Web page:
I love the gallery of headshots that Time has on its website, slide-showing us through images of a punk rock kid with a guitar, a dj (oh Time, how hip you are), a guy with rasta hair, a supermodel-type with a digital camera, and a knitting granny. If only one of the Flash experts over at Time had thought to morph the headshots, like that Michael Jackson video.

Cue the Patti Smith anthem (and ignore any irony Smith may have infused into the lyrics) because Time considers 2006 a real "People Have the Power" kind of year. Here's an optimistic snippet of Time's year-end wrap-up:
But look at 2006 through a different lens and you'll see another story, one that isn't about conflict or great men. It's a story about community and collaboration on a scale never seen before. It's about the cosmic compendium of knowledge Wikipedia and the million-channel people's network YouTube and the online metropolis MySpace. It's about the many wresting power from the few and helping one another for nothing and how that will not only change the world, but also change the way the world changes.
Time frames its year-in-review as a rejection of history as a history of great men, as well as a rejection of the negative. Erase the ongoing and ever-worsening war in Iraq, the Israel-Lebanon conflict, the genocide in Darfur. 2006 is community, collaboration, the many wrestling power from the few. People have the power, so go buy an i-pod, a laptop, a digital camera, and some dj equipment and all the bad stuff will go away. We'll tell another story.

Time's consumerist ideology is no surprise, but its failure to contextualize blogs, wikipedia, i-movie, et al within global geopolitics is deeply troubling. In the face of do-it-yourself publishing, humanitarian crises continue. Web 2.0 has not slowed the progress of the war machine. There is power in storytelling (blogging) and self-representation (youtube-ing), but can that power serve a broader praxis? To what ends might "the people" utilize such technologies?


building bridges...to Windsor

Building Bridges: A Labour Studies Conference
University of Windsor,
Windsor, Ontario, Canada
February 2nd and 3rd, 2007

With sessions on the rhetoric of social movements, alternative media, and international coalition-building, this conference "across the river" from Detroit looks like an intriguing event, one I definitely plan to attend. The conference planners have also put various performances on the program, breaking up the standard "three-person panel" formula. Impressive work.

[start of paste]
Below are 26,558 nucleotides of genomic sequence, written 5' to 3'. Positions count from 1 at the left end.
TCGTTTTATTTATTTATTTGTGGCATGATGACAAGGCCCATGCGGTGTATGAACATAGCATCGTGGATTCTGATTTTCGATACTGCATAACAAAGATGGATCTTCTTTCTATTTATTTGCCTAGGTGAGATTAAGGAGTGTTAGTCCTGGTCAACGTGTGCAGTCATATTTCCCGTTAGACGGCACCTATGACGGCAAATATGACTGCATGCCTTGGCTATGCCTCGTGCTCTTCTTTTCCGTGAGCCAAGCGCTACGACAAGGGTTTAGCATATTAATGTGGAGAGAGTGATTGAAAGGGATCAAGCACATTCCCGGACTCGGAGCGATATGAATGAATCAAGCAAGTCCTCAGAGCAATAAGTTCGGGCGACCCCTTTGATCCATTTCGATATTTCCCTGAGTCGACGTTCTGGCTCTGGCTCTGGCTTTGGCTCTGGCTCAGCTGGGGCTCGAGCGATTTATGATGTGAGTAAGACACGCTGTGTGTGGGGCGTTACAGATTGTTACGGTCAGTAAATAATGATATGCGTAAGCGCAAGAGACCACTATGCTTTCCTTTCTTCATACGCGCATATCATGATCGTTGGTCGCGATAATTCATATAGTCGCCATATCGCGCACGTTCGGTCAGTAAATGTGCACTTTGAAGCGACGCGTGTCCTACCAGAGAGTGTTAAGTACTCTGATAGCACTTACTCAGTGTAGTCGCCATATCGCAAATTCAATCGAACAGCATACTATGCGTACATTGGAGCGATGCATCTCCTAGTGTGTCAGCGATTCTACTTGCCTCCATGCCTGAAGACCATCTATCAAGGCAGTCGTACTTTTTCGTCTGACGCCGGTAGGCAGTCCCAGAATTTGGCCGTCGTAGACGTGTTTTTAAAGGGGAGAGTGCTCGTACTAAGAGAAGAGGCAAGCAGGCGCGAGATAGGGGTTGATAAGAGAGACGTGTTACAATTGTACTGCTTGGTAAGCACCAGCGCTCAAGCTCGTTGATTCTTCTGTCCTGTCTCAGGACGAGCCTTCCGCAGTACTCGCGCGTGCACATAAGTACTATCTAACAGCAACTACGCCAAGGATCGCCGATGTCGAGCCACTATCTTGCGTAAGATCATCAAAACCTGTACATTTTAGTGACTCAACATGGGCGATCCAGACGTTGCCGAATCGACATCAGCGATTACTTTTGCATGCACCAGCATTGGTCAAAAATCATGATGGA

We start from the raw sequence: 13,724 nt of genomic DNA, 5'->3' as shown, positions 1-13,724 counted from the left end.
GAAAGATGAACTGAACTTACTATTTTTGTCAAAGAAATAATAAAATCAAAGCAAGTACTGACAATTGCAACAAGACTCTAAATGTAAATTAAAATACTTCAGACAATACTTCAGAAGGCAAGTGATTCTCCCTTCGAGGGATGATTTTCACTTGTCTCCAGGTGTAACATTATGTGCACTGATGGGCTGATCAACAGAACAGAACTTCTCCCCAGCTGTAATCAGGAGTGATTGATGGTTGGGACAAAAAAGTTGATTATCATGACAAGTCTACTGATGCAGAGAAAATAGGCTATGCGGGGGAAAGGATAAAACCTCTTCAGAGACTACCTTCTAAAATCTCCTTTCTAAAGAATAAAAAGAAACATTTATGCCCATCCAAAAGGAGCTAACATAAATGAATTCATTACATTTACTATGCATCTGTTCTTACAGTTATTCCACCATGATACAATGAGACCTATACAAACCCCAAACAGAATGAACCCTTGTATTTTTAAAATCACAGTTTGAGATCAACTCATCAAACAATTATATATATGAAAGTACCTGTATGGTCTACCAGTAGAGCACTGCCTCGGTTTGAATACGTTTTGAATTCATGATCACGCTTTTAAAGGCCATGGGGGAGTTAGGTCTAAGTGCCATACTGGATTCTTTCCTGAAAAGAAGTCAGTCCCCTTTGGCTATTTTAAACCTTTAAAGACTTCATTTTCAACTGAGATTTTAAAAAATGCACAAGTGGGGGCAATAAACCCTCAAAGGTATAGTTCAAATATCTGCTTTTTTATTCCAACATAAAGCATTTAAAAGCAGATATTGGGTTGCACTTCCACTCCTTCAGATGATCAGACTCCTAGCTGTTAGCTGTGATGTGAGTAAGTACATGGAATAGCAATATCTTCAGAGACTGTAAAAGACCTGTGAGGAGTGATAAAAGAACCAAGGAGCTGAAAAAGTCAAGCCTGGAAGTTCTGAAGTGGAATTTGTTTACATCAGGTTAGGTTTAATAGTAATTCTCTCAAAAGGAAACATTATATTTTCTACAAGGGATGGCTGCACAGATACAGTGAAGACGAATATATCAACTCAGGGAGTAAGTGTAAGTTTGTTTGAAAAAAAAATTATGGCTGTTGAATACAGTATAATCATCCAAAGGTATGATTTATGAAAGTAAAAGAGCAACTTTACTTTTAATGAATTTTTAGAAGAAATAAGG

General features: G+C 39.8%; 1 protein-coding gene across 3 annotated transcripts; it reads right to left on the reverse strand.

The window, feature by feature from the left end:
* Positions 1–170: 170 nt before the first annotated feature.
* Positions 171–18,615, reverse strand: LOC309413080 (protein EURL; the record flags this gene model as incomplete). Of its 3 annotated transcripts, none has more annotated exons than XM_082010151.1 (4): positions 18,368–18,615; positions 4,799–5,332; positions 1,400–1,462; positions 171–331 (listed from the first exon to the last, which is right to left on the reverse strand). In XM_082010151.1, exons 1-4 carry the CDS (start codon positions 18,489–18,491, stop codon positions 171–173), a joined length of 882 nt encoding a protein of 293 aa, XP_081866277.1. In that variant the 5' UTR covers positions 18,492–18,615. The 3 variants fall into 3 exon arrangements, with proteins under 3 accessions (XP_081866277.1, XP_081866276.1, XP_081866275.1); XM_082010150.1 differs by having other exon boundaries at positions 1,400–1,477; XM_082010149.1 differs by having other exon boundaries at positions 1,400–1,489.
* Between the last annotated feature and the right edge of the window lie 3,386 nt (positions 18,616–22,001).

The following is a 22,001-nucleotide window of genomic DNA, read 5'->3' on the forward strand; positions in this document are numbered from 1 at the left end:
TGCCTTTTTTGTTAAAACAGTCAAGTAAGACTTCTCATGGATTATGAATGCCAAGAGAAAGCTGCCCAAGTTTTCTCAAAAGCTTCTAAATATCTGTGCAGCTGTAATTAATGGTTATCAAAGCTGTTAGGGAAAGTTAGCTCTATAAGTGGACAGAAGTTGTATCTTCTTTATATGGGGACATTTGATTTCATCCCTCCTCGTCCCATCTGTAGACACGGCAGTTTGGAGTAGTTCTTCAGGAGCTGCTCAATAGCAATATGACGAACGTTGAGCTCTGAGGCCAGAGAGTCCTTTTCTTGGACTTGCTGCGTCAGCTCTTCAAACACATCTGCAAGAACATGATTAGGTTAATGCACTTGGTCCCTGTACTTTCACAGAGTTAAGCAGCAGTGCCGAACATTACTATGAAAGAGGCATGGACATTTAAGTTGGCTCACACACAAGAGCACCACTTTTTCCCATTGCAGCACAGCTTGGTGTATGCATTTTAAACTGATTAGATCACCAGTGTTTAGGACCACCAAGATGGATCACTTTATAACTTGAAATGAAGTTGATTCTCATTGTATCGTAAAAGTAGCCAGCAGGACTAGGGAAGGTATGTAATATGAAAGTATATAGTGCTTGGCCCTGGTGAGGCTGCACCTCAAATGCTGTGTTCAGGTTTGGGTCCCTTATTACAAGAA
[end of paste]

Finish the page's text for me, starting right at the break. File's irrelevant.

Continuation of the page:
Over the weekend N. and I made 42 dozen cookies. Excessive? Maybe, but nothing can best the smells of baking as they fill a house. Our favorites are the mint-chocolate kisses, a chocolate dough wrapped around a mint hershey kiss and then rolled in powdered sugar. Butterscotch chips are a close second, especially while still warm. Today's the last day of the term so I made both groups of my students sampler plates of the cookies (I always bring food on the last day of class), plus plates for all sides of the family and for various upcoming holiday parties (tomorrow: one for the writing program and one for the service learning faculty group, thursday: the Gesu Peace&Justice group's soiree). See, 42 dozen isn't quite as excessive as it sounds.

My Grandma D. made huge amounts of Christmas cookies each year when I was a kid. Her front porch became a makeshift freezer as tupperware containers and department store boxes full of the treats covered the porch's glider. Fig bars, anisette bars, pizelles, biscotti, and of course what she called "cut-out cookies" (a plain Italian cookie dough cut into stars and Christmas trees and frosted with a simple sugar icing). How many hundreds of those did I eat during the '70s and '80s? How wide was my Grandma's smile watching us eat them? I can hear my Grandpa grumbling about not having a place to sit on his glider but I can also see him brewing his coffee--a thick concoction to which he added salt--on the stovetop percolator and then enjoying a cup with a biscotti and a Chesterfield.

Christmas Eve at her house: pasta in oil and garlic, fried calamari, cold baccala (cod), cold broccoli dressed with lemon juice and garlic, artichokes, squid (always a picture of someone, usually my dad, with tentacles coming out of his mouth) in red sauce, shrimp scampi, and salad. Then, of course, big plates of figs, fresh fruit, and her cookies, set out on a tablecloth dotted with spots of olive oil.